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Visual Pathways Menini

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Ganglion Cells
Central artery of Retina
Optic Chiasm
Anterior Communicating artery
Anterior Cerebral artery
Optic Tract
Anterior Choroidal artery
Lateral Geniculate Nucleus (Thalamus)
Thalamo-geniculate artery
Optic Radiations
Occipital Cortex
Middle Cerebral artery
Posterior Cerebral artery
Monocular Blindness
Ganglion Cells
Optic Nerve
Bitemporal Hemianopsia
Optic Chiasm
Contralateral Homonymous Hemianopia
Optic Tract
LGN
Contralateral superior or inferior quadrantanopia
Optic Radiations
Occipital Cortex
Name the cells from where the optic nerve originate. Where are these cells located?
Ganglion cells are found in the ganglion cell layer (closest to the vitreous humor) of the retina
List the places in the CNS where the optic nerve fibers terminate.
Most optic nerve fibers (80%) synapse on the Lateral Geniculate Nucleus of the thalamus, then go on to the primary visual cortex.

superior colliculus (10%)
pretectal area (5%)
SCN of the hypothalamus (5%)
How do we call the fiber tracts transmitting visual information from thalamus to cortex? What is the anatomical relationship between these fibers and the lateral ventricles?
These fibers are the optic radiations

The optic radiations leaving the LGN enter the white matter to sweep over and lateral to the atrium and temporal horn of the lateral ventricle and then back toward the primary visual cortex in the occipital lobe. As they do so, these axons fan out over a wide area, forming the optic radiations.
Where is the primary visual cortex located? Indicate the lobe of the brain, the Brodmann's area and the specific location.
The primary visual cortex lies alongside the calcarine fissure in the occipital lobe in Brodman's area 17.
Fibers leave the retina at the optic disk located medial to the posterior pole of the eye. This area represents a blind spot. Why?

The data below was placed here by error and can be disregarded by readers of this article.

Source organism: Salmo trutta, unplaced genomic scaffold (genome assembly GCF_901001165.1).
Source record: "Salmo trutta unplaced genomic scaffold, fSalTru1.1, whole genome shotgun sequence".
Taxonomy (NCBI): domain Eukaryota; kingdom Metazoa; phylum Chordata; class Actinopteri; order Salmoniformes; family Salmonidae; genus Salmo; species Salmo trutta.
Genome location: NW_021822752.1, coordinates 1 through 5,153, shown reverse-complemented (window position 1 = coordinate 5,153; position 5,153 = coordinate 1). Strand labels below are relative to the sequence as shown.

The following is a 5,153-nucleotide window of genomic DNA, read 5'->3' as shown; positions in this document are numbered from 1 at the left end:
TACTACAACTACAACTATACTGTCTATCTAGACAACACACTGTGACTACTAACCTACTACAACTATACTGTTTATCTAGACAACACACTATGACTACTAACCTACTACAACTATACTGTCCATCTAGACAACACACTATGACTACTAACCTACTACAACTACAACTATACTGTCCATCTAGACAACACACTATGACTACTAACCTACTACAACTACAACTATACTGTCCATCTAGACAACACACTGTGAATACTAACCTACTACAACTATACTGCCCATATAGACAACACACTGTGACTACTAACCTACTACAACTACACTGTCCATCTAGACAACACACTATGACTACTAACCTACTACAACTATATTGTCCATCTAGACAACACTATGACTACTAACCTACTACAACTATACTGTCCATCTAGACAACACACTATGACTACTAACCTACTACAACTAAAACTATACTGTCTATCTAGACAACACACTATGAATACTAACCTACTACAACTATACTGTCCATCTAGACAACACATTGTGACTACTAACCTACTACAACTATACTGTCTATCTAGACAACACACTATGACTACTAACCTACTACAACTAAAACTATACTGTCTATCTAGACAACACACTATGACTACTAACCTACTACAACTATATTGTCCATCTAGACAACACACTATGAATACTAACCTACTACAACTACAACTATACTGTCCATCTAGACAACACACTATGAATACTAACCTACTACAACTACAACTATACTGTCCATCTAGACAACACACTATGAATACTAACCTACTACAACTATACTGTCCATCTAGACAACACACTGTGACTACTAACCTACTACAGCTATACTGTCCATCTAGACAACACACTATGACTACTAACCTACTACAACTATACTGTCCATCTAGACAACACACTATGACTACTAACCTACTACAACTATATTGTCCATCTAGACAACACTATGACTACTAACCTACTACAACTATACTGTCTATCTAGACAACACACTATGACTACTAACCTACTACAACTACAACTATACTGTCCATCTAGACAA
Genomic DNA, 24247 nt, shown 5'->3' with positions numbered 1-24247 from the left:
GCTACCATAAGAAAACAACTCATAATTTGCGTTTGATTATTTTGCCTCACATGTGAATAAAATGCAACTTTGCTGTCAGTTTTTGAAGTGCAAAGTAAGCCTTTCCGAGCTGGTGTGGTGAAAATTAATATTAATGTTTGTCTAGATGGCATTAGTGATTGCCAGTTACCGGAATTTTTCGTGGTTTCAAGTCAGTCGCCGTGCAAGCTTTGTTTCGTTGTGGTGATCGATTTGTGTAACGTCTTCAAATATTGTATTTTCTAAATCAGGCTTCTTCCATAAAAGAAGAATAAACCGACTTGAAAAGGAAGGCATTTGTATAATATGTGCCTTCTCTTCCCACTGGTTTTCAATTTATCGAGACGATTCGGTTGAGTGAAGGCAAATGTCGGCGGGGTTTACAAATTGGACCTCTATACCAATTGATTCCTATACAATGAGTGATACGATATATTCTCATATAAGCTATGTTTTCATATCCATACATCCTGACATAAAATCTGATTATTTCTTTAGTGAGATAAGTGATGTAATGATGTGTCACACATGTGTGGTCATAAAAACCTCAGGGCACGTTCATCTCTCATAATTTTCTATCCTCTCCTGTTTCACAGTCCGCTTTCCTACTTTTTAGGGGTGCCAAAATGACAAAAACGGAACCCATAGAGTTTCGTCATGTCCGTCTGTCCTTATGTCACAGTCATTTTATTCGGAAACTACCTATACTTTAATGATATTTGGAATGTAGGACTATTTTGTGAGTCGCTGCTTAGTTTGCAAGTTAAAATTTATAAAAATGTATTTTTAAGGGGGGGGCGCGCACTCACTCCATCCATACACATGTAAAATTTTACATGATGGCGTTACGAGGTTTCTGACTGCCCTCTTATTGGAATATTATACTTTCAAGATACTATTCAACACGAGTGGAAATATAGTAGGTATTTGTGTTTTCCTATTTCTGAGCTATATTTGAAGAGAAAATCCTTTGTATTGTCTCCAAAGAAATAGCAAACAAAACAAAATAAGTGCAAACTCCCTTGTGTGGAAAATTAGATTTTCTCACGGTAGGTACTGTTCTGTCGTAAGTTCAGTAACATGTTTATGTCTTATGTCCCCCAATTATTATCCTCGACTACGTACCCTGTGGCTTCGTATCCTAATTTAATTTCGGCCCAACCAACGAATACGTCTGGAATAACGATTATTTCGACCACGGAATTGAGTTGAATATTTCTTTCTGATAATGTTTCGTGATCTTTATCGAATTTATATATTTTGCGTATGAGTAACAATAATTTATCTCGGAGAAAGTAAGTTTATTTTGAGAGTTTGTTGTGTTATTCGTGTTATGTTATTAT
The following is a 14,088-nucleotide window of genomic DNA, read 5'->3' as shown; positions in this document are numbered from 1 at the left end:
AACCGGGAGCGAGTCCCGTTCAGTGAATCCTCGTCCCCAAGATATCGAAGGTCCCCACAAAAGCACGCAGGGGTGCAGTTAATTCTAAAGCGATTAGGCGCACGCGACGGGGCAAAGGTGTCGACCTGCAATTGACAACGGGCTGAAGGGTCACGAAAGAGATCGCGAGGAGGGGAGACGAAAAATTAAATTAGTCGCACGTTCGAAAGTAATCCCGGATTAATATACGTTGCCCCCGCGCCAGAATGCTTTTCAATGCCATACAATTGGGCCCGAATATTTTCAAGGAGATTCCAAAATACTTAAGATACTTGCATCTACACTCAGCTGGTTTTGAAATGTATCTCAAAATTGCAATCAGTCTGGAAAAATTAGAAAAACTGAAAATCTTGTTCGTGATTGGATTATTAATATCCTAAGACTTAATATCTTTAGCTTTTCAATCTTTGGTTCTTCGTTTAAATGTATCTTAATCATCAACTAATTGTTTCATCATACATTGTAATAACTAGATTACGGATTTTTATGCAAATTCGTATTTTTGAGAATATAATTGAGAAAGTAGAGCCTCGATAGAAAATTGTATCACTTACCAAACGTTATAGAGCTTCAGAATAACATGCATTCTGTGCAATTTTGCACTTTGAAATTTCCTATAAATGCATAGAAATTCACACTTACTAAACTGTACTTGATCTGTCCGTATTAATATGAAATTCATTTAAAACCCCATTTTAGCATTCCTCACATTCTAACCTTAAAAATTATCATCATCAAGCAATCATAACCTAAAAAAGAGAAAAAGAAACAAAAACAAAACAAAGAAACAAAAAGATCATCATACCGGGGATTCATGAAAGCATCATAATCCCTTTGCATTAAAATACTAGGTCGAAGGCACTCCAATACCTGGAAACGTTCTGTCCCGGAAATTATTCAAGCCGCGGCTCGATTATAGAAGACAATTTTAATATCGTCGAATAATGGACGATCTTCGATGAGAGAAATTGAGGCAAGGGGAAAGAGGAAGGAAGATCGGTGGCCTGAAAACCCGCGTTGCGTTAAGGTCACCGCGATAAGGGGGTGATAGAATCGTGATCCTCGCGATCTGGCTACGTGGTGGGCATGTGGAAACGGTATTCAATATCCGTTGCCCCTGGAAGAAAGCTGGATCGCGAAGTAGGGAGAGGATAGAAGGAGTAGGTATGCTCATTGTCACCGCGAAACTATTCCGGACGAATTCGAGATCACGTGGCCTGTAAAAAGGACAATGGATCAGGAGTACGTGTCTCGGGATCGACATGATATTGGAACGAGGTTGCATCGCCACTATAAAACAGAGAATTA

There are no photoreceptors at the optic disc to allow the ganglion cell axons to exit the eye.
At the optic chiasm the nasal fibers traveling with each optic nerve cross over the midline and join the contralateral temporal fibers. Where in the retina do the fibers in the optic tracts come from?
Right optic tract: Left nasal retina and Right temporal retina

Left optic tract: Right nasal retina and Left temporal retina
What part of the visual field is represented in each optic tract?
Right optic tract: Left Temporal field and Right Nasal field = left visual field in the binocular representation

Left optic tract: Right Temporal field and Left Nasal field = right visual field in the binocular representation
Axons of the LGN neurons will form 2 pathways that head towards the visual cortices. What parts of the retina are represented in Meyer's loop?
The lower nasal retina of the contralateral eye and the lower temporal retina of the ipsilateral eye
What parts of the visual field are represented in the Right Meyer's loop?
The left upper quadrant of the visual field of both eyes
Which of the 2 optic radiation pathways terminates in the superior bank of the calcrine sulcus?
The upper portions of the optic radiations project to the superior bank of the calcarine sulcus. Upper bank lesions thus cause contralateral inferior quadrant defects.
What parts of the calcarine sulcus are devoted to foveal representation?